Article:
106743
August 28, 2019 16:04 chasepeeler@gmail.com (Chase Peeler)
On Wed, Aug 28, 2019 at 11:37 AM Kalle Sommer Nielsen <kalle@php.net> wrote:

> Hi > > Den ons. 28. aug. 2019 kl. 17.54 skrev Chase Peeler <chasepeeler@gmail.com > >: > > You going to come and fix the issues? It's an internal application and > > most of those messages are coming from legacy areas of the code which are > > mainly "it works, so leave it alone" things. Instead of going back and > > spending time trying to fix those boondoggles, we invest the time of our > > developers (there are 2 others besides myself) into building new features > > that help our business grow. Time permitting, we try and update some of > the > > legacy areas, but, we usually find it's a better investment to just > rebuild > > them at that point. > > > > Bottom line is that we live with the not-so-good stuff so that we can > focus > > on adding new great stuff. The not-so-good stuff isn't holding us back, > and > > trying to fix things like undeclared variables would have absolutely ZERO > > positive effect on our business, which uses this application every day. > If > > I went to our executive team and said "Can we delay that new scheduling > > system that will really help our business so I can go back and update > code > > to get rid of these undeclared variable notices?" I'd get laughed at! > > > > Like I've said before - can we please stop pretending we understand > > everyone else's situation? Maybe my situation is unique. My gut tells me > it > > might be unique among people on this list, but, that it's actually pretty > > common among the myriad of developers out there which never get involved > in > > these discussions. > > I'm sorry, but like Mark Randall has already pointed out then this is > a classic example of technical depth. At one point you must choose, > "Do I want to upgrade to the latest version of PHP or do I want to fix > the issues which is caused by the technical depth in my stack?".
I don't get to make that choice, though. The executives do.
> I get > it, writing new code is always more fun, it really is,
It's not about what is more fun. It's about what is necessary for our company to grow, move forward, and survive. What good is fixing old code if our company withers away while we do it since we aren't supporting them with the new things the need to move forward? We aren't building things on top of that old code, so, the new things we build aren't accruing additional technical debt as a result of the existing technical debt. I have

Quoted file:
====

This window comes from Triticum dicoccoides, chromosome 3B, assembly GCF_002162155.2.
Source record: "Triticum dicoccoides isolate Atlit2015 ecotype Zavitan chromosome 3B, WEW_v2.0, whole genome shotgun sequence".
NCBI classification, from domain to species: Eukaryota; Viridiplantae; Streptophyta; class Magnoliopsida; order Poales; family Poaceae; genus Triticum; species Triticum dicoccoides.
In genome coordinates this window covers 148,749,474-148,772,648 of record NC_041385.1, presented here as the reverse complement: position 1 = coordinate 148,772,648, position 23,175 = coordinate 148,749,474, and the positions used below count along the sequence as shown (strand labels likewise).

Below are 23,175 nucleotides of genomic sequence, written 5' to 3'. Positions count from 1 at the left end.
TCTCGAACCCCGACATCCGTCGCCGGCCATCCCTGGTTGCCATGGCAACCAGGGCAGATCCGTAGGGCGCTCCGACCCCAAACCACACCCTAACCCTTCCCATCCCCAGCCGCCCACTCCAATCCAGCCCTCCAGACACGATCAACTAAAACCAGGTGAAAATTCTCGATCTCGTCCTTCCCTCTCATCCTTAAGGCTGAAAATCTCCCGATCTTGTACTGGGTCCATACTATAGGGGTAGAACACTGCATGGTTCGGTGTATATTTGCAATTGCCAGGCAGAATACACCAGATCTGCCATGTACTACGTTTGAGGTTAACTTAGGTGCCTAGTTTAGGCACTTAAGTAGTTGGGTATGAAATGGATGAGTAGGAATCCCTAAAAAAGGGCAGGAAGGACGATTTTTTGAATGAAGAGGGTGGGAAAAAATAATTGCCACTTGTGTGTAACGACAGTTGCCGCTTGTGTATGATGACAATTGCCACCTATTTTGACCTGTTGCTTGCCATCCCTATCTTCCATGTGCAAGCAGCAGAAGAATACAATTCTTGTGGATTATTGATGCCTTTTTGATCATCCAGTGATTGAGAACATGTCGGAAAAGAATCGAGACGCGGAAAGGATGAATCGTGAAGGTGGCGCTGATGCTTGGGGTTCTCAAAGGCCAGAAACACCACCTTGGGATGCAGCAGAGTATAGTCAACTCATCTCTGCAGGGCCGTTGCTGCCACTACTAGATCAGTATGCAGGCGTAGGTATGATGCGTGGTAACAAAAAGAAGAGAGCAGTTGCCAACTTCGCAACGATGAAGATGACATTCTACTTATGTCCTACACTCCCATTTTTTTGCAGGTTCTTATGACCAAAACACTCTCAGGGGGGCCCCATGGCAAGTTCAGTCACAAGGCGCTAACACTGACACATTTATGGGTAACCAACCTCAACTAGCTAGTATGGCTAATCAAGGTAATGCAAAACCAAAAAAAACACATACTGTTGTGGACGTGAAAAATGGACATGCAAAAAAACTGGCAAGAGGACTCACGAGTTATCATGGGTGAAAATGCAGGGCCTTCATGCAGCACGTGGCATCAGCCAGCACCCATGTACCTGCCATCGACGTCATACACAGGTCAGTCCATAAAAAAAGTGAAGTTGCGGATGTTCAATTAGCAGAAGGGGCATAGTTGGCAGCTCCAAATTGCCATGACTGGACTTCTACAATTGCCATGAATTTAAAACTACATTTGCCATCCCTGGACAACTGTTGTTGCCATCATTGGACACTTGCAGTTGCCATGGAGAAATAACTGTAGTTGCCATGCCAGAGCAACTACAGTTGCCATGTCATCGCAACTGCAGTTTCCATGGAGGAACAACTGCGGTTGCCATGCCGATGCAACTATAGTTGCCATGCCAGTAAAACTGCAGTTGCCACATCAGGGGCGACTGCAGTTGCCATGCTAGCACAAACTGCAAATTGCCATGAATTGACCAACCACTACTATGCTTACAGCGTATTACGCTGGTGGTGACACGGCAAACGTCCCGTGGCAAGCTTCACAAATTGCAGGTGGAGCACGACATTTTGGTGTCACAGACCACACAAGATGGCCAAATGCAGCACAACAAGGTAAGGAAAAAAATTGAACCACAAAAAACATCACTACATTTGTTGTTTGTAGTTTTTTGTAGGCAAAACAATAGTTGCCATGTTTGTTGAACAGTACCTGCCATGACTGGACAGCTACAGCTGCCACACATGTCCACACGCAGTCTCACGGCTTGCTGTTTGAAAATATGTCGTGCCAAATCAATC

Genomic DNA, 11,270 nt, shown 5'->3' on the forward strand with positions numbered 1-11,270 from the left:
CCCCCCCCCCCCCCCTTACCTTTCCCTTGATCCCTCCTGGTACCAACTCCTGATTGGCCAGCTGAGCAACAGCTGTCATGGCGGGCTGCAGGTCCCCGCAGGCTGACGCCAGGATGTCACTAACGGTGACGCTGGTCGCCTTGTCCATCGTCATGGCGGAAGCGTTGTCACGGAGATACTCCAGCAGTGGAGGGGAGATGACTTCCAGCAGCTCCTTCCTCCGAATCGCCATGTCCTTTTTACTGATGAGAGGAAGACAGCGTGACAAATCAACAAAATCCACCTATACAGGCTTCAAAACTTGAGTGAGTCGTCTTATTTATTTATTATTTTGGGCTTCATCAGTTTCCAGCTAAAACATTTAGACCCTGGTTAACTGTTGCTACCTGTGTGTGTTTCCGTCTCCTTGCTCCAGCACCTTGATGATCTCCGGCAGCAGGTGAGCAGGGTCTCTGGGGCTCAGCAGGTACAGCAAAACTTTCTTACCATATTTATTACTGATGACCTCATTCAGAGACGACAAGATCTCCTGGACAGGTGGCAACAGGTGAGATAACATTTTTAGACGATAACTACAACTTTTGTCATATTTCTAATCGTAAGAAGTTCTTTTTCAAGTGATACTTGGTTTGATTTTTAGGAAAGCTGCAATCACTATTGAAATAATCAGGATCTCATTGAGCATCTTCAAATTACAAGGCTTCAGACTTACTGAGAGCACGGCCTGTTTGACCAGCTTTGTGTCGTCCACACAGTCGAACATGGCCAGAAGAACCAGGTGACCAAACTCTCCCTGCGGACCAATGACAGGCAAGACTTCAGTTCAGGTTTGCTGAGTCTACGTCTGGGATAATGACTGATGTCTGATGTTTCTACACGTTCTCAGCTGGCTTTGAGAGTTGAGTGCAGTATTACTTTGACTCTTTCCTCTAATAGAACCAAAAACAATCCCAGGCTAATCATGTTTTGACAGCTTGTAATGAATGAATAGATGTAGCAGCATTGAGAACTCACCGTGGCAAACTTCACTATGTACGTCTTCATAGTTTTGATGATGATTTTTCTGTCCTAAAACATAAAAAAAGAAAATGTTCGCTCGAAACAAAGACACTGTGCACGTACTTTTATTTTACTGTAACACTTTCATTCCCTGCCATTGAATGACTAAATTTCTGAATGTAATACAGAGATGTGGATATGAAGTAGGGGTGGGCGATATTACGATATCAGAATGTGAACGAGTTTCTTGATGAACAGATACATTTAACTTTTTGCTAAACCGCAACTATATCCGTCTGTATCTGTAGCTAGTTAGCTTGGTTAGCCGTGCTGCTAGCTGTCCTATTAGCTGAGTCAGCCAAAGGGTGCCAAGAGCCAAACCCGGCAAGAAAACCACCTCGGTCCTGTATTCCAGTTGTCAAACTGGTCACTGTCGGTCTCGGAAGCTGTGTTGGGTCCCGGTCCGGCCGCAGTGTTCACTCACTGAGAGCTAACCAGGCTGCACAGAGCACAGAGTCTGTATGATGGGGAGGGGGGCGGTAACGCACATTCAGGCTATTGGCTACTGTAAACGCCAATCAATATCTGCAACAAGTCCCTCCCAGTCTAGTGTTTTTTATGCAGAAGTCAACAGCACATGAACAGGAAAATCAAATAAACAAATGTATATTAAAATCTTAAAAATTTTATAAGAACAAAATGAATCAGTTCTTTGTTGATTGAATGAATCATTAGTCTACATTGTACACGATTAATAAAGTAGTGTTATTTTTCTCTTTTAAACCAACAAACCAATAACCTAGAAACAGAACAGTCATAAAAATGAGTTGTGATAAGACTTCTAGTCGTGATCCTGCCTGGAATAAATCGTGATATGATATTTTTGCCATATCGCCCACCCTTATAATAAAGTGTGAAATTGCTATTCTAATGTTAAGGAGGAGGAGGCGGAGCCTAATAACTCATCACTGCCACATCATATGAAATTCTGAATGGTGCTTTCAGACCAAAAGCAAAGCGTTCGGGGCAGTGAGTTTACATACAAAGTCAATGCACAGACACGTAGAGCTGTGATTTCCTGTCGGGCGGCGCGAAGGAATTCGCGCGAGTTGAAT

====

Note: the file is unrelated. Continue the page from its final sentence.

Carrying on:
> previously worked with companies with that same attitude that "we'll > fix it later", but at one point that becomes such a burden and if your > management doesn't believe in putting in resources to actual > maintenance of your infrastructure, then I'm sorry but it does not > sound like a healthy place to be (no offense meant). > > That's not exactly our attitude. If something is really broken, we fix it. We are not focusing our limited resources on updating things that currently
work just because we don't like how they were built. Most of it was done 10-15 years ago, and, even if we had the resources to update it, we'd be better off just rebuilding it altogether. Let me focus on the technical debt that has high interest, instead of the debt that doesn't really impact anything, like undeclared variables.
> Right now your argument is merely trying to hold back changes which > will bite that technical depth of yours, and everytime an argument has > been raised towards your concerns it has been met with "Will you come > and fix it?", "I demand that X, Y or Z tool is available for me to > use", etc., so again, I'm sorry but I'm not buying this argument. > > No, it's just that we should weigh the positives and the negatives. If we want to move PHP forward, we need to look at new features, and fixing old